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The Young Child's Experience of Space and Child Care Center Design: A Practical Meditation
Children's Environments Quarterly
Vol. 8, No. 1 (1991), pp. 37-48
Published by: Board of Regents of the University of Colorado, a body corporate, for the benefit of the Children, Youth and Environments Center at the University of Colorado Boulder
Stable URL: http://www.jstor.org/stable/41514767
Page Count: 12
You can always find the topics here!Topics: Child care, Child psychology, Adults, Architecture, Childhood, Abstract spaces, Architectural design, Nature, Adulthood, Child development
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The physical, perceptual, and cognitive differences between adults and young children have significant implications for the design of child care centers. This article considers first how architecture influences children's development, then the differences between how young children and adults experience and use space and then the problem of designing collective space for young children that is responsive to those differences. Four broad, qualitative characteristics of optimal child care centers are identified: that they be homelike, have an unfinished character, have an open relationship to the natural world, and provide an overall variety and balance of kinds of spaces.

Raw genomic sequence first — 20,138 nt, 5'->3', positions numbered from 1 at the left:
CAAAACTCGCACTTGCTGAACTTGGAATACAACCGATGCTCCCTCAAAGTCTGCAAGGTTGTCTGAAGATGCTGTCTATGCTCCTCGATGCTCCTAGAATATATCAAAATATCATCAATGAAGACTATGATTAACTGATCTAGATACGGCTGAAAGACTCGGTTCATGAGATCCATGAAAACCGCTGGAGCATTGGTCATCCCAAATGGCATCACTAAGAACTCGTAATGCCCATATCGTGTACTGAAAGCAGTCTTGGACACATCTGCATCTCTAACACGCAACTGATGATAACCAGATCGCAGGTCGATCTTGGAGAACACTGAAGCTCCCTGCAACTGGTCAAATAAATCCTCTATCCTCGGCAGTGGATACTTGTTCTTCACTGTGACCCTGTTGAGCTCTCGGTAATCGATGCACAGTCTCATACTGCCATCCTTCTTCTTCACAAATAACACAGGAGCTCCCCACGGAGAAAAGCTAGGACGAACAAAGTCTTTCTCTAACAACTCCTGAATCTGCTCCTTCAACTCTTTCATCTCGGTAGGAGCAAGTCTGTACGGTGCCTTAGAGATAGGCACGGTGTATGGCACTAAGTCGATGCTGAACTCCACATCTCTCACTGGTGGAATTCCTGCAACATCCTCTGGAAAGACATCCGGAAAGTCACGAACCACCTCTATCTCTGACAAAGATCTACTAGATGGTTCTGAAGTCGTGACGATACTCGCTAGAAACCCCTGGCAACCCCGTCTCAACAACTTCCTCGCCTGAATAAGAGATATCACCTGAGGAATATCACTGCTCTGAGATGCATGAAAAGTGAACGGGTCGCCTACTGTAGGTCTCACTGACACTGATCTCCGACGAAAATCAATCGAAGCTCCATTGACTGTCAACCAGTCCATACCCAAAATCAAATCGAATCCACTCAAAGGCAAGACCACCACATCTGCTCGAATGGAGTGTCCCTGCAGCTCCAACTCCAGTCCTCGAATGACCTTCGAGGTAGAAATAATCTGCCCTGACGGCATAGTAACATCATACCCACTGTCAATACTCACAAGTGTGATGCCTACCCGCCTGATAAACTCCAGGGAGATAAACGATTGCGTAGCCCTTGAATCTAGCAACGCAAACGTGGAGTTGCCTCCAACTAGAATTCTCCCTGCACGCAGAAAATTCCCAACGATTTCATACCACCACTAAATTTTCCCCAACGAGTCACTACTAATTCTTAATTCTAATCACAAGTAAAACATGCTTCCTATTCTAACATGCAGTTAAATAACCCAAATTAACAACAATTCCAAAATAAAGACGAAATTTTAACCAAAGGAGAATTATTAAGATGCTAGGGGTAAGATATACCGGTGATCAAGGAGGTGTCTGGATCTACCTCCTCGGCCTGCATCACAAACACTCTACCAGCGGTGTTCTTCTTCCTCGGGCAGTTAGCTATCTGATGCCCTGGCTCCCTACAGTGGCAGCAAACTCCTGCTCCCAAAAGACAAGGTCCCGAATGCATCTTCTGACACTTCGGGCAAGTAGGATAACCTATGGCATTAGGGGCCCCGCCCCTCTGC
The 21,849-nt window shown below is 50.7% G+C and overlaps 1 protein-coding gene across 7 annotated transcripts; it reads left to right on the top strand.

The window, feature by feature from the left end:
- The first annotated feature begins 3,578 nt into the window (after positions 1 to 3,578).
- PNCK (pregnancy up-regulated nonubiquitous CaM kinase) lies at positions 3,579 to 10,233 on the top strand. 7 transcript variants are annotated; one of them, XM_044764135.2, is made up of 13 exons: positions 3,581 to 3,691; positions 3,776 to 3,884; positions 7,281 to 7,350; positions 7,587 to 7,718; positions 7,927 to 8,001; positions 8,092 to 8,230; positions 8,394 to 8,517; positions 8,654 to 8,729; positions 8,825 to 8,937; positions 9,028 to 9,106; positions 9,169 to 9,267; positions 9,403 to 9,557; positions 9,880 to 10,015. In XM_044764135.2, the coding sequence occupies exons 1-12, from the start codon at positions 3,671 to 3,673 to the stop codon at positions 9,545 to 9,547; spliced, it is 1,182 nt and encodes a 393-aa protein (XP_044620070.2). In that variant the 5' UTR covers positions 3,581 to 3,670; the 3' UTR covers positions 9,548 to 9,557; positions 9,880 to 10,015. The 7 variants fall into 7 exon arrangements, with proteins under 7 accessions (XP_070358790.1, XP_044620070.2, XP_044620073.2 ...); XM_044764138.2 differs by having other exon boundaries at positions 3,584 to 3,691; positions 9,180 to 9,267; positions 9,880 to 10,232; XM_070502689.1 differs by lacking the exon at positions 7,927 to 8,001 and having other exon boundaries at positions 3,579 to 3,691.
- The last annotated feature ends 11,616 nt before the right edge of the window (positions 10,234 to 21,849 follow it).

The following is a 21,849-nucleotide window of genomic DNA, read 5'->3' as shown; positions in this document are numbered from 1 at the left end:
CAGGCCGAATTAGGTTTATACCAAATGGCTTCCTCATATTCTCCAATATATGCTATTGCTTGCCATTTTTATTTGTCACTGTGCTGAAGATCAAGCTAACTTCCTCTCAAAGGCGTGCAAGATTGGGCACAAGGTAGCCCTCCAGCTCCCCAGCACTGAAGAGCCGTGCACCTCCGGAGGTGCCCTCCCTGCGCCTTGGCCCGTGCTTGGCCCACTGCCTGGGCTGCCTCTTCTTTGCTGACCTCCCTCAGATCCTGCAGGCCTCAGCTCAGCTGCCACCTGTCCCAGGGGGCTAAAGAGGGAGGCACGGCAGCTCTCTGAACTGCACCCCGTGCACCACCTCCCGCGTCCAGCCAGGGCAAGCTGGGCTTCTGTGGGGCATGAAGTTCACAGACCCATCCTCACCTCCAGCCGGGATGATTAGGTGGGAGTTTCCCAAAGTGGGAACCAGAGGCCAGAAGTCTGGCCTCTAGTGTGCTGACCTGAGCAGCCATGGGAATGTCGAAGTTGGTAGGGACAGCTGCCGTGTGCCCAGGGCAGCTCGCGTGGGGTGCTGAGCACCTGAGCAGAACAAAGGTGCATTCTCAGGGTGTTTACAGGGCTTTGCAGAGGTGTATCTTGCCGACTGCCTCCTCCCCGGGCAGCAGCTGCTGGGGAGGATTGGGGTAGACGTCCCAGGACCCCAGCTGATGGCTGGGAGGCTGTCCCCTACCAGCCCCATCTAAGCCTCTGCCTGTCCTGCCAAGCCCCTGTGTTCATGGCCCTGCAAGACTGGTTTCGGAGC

Children's Environments Quarterly © 1991 University of Cincinnati